- A.B., Harvard University, 1982
- M.D., Columbia University, 1986
- Internal Medicine Residency, Columbia-Presbyterian Medical Center, New York, NY, 1986-89
- Infectious Disease Fellowship, Beth-Israel Hospital, Brigham & Women's Hospital, and Dana-Farber Cancer Institute, Boston, MA, 1989-92
- National Board of Medical Examiners, 1987
- Diplomate, American Board of Internal Medicine, 1989
- Diplomate, American Board of Internal Medicine (Infectious Diseases), 1992, 2002
Honors and Awards:
- Leukemia & Lymphoma Society of America, Translational Research Award
- Physician Scientist Award
- Michael Aranow Award, College of Physicians and Surgeons
- Cum Laude, Biology, Harvard University, Cambridge, MA
My research interests are in the mechanisms that viruses employ to evade innate immunity, including cell-mediated death pathways that ordinarily regulate viral replication. Specifically, my laboratory is studying:
- the function of novel viral bcl-2s in the EBV and poxvirus life-cycles,
- TNF family members’ effects upon viral replication, and
- mechanisms of viral evasion of the innate immune response.
Poxvirus Inhibitin of Innate Immune Signaling
Toll like receptors (TLRs) are receptors for molecular patterns of microbial pathogens. TLRs signal to transcription factors such as NF-kB & IRF3, inducing antiviral cytokines and interferons.
N1L is a vaccinia virus gene responsible for a 10,000 fold increase in virulence (Kotwal, 1989), inhibition of NF-kB and IRF3 signaling (DiPerna, 2004), and encodes an anti-apoptotic bcl-2 (Aoyagi, 2007).
All of the characterized A52R family of genes inhibit NF-kB signaling (see Figure below). A52R affects p38 kinase activity, all the rest also inhibit IRF3 signaling and one (N1L) encodes a vbcl-2.
Despite this apparent redundancy, deletion of A52R, A46R, or N1L significantly attenuates infection. Our lab is attempting to understand the other mechanisms whereby members of this growing family of poxvirus genes function to modulate innate and adaptive immune responses.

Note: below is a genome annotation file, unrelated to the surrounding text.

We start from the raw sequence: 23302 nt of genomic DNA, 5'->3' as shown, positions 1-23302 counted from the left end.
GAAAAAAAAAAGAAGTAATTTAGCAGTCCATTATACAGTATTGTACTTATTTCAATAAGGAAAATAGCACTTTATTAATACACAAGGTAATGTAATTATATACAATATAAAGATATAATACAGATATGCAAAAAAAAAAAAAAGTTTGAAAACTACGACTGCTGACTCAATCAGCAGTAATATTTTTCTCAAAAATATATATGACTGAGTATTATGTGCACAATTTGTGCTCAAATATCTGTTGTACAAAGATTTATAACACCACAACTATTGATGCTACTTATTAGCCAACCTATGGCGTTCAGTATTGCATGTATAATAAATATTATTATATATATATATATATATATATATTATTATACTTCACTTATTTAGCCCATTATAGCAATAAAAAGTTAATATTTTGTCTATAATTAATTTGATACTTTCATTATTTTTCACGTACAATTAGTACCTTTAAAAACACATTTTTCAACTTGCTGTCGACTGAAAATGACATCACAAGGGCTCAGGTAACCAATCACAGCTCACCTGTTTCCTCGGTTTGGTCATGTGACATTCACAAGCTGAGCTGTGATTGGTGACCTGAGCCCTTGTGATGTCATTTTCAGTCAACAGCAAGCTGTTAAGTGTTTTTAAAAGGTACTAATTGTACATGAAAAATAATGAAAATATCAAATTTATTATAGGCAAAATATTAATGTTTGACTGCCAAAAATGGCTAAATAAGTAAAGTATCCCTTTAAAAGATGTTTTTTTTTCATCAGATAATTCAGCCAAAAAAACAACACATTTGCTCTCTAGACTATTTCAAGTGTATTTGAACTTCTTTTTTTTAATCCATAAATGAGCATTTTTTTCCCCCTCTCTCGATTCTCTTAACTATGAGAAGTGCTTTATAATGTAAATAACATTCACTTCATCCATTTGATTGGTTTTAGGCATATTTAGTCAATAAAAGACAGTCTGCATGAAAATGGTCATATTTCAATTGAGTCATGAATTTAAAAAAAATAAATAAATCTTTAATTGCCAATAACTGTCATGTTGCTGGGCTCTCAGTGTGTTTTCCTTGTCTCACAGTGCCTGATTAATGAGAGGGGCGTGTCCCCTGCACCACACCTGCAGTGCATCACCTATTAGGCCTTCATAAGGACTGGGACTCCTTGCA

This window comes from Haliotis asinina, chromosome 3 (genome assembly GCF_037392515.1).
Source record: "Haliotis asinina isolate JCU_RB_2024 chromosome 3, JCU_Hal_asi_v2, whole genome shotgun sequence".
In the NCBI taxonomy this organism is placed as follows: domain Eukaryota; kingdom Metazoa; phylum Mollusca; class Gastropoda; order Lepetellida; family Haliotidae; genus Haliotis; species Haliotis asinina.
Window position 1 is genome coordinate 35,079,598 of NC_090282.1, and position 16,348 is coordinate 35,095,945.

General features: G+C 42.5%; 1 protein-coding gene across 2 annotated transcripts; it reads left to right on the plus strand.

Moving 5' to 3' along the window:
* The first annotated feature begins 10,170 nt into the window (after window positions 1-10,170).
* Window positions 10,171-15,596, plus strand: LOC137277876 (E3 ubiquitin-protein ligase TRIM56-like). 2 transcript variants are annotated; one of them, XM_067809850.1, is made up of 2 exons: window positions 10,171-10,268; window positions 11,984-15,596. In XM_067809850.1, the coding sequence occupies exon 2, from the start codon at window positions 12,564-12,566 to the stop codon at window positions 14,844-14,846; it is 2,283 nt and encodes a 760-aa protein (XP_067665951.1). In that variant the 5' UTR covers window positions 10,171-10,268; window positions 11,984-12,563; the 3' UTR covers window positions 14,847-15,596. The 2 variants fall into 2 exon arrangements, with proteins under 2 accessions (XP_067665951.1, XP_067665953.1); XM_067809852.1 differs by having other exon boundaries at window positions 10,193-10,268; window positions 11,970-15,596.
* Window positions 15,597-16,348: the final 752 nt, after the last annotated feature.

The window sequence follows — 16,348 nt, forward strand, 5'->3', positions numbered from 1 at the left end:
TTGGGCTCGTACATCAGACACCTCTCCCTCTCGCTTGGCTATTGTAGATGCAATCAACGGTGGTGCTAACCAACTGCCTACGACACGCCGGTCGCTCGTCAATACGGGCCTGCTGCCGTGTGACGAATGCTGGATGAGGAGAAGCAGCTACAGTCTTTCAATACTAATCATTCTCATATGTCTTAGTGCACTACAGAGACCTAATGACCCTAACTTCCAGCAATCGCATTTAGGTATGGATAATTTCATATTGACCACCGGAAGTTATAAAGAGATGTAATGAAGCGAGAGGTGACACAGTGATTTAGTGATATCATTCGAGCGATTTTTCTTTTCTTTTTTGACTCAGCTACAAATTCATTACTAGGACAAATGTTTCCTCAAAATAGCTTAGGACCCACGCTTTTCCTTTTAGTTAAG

In collaboration with the laboratories of other UMass faculty (Dr. Neal Silverman and Katherine Fitzgerald) we are attempting to define other mechanisms whereby N1L modulates innate immune responses. Dr. Fitzgerald’s laboratory is investigating the effects of RIG-I on viral replication. Two RNA-helicase and CARD-domain containing proteins, RIG-I and Mda5, are believed to recognize viral dsRNA in the cytoplasm. RIG-I and Mda5 are likely to play critical roles in the recognition of and response to many viral pathogens. RIG-I signals to MAVS/VISA/Cardif and then downstream to TBK-1.
TLR3-mediated signal transduction relies entirely on the TIR-adaptor protein TRIF. Macrophages lacking the TRIF gene replicate vaccinia virus to 20-fold higher titers. This result highlights the importance of signaling downstream of TRIF for the protection against poxvirus infection. N1L inhibits TLR3-mediated signaling and N1L-mutant vaccinia virus has 104-fold decreased virulence in vivo, and 10-fold reduced replication both ex vivo and in a mouse model of vaccinia virus infection. The effect of N1L on poxvirus virulence in vivo may be even greater than the effect of losing TLR3 signaling on replication because N1L may inhibit both TLR3 and RIG-I mediated activation of NF-kB and IRF3.